15-411: Compiler Design (Fa'12)

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15-411: Compiler Design (Fall 2012)
Instructor: André Platzer
(office: Mon 1:30-2:30 GHC 9103)
Teaching Assistants: Alex Crichton acrichto@andrew
(office: Tue 5:00-6:00pm West Wing Cluster)
Ian Gillis igillis@andrew
(office: Mon 8:30-9:30pm West Wing Cluster)
Units: 12
Semester: Fall 2012
Time: Tue Thu 1:30-2:50
Place: GHC 4211
Questions: Ask newsgroup or ask course staff
Autolab: Hand in lab solutions to autolab
This course is listed in Computer Science as 15-411/15-611 at Carnegie Mellon University
Schedule Newsgroup or
Course Staff
Compiler Architecture

This course covers the design and implementation of compiler and runtime systems for high-level languages, and examines the interaction between language design, compiler design, and runtime organization. Topics covered include lexical and syntactic analysis, semantic analysis, type-checking, program analysis, code generation and optimization, memory management, and runtime organization.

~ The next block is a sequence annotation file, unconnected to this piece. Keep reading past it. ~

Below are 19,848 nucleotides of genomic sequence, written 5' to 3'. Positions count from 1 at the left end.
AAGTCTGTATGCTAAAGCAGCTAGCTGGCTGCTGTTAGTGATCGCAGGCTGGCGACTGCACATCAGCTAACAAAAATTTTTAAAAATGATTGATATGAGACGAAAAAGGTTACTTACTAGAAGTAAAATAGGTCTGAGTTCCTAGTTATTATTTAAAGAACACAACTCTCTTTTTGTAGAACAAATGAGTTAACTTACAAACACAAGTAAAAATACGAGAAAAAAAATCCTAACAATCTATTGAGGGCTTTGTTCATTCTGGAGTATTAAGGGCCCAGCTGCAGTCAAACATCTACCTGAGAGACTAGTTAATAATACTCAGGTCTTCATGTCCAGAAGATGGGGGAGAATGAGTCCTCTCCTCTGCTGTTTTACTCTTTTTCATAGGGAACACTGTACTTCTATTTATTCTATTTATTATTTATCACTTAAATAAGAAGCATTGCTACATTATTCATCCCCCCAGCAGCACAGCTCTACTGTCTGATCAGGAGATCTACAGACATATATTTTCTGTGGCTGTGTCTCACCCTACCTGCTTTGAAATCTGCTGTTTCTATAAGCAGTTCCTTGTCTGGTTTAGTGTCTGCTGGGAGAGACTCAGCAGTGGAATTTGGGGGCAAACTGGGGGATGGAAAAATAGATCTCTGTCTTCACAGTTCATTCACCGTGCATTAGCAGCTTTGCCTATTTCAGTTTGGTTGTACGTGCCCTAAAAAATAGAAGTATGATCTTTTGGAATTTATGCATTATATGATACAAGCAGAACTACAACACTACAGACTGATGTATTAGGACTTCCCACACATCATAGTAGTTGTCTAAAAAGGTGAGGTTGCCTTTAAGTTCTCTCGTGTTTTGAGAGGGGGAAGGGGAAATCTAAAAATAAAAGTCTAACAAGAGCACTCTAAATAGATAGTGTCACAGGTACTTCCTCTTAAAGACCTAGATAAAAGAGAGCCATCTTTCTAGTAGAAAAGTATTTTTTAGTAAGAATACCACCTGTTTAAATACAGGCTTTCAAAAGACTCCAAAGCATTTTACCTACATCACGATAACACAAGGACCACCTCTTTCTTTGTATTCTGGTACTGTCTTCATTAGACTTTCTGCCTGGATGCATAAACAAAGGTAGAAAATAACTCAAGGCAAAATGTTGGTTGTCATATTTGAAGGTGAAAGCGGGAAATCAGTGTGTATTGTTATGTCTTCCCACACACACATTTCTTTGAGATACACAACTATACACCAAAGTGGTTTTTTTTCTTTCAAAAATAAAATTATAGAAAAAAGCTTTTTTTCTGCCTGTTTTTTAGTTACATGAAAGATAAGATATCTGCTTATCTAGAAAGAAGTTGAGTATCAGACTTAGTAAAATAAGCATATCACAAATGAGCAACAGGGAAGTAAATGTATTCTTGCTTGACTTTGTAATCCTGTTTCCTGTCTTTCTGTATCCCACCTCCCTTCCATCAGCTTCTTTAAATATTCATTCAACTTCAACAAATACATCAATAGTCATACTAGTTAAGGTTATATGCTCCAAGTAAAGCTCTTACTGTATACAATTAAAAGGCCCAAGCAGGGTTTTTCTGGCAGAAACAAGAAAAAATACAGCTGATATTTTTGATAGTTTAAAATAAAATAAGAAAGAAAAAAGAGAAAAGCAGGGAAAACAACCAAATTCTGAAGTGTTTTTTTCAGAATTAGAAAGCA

Compilers and principles of compiling are one fundamental core aspect of computer science. Compilers and several other parts of compiler technology (especially parsing, transformation, analysis, and optimization) play important roles in many systems built every day. The knowledge gained in this course should be broad enough that if you are confronted with the task of contributing to the implementation of a real compiler in the field or similar technology, you should be able to do so confidently and quickly.

15-213 Introduction to Computer Systems
Students are expected to have significant experience in a high-level programming language
TEXT: (optional)

Andrew W. Appel,
Modern Compiler Implementation in ML.
Cambridge University Press, 2004.
ISBN 978-0521607643

William M. Waite and Gerhard Goos.
Compiler Construction.
© 1995 Springer.
© 1996 William M. Waite and Gerhard Goos.
The content of Compiler Construction is made available via the Web by permission of the authors as a service to the community and only for educational purposes.

Grading will be based on a set of homework assignments (30%) and labs (70%). There are 6 labs worth a total of 700 points. Labs can be done individually or in pairs. There are 5 written assignments worth a total of 300 points. Written assignments must be done individually. There will be no midterm or final exams.